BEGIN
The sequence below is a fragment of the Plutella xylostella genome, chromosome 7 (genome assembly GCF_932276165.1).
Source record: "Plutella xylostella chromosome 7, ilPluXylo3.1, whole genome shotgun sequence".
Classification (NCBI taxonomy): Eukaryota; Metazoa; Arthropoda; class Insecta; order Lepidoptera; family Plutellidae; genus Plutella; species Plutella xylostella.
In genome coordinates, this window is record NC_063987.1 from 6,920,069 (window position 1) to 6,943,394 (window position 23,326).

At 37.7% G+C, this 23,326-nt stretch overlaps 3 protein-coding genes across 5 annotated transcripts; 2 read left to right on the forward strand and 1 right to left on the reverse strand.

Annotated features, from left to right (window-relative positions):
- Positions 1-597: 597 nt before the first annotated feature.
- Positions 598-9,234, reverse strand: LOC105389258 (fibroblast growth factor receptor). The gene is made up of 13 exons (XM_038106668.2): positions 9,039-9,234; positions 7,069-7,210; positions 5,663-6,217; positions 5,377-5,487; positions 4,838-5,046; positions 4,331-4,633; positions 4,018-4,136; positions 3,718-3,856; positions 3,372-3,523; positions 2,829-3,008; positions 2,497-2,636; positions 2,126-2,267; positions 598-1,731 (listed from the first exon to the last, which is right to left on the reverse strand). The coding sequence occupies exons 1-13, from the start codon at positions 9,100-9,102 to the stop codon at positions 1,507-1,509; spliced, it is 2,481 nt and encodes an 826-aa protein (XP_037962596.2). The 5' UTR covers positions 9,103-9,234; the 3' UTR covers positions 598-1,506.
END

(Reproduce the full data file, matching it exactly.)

The sequence below is a fragment of the Plutella xylostella genome, chromosome 7 (genome assembly GCF_932276165.1).
Source record: "Plutella xylostella chromosome 7, ilPluXylo3.1, whole genome shotgun sequence".
Classification (NCBI taxonomy): Eukaryota; Metazoa; Arthropoda; class Insecta; order Lepidoptera; family Plutellidae; genus Plutella; species Plutella xylostella.
In genome coordinates, this window is record NC_063987.1 from 6,920,069 (window position 1) to 6,943,394 (window position 23,326).

At 37.7% G+C, this 23,326-nt stretch overlaps 3 protein-coding genes across 5 annotated transcripts; 2 read left to right on the forward strand and 1 right to left on the reverse strand.

Annotated features, from left to right (window-relative positions):
- Positions 1-597: 597 nt before the first annotated feature.
- Positions 598-9,234, reverse strand: LOC105389258 (fibroblast growth factor receptor). The gene is made up of 13 exons (XM_038106668.2): positions 9,039-9,234; positions 7,069-7,210; positions 5,663-6,217; positions 5,377-5,487; positions 4,838-5,046; positions 4,331-4,633; positions 4,018-4,136; positions 3,718-3,856; positions 3,372-3,523; positions 2,829-3,008; positions 2,497-2,636; positions 2,126-2,267; positions 598-1,731 (listed from the first exon to the last, which is right to left on the reverse strand). The coding sequence occupies exons 1-13, from the start codon at positions 9,100-9,102 to the stop codon at positions 1,507-1,509; spliced, it is 2,481 nt and encodes an 826-aa protein (XP_037962596.2). The 5' UTR covers positions 9,103-9,234; the 3' UTR covers positions 598-1,506.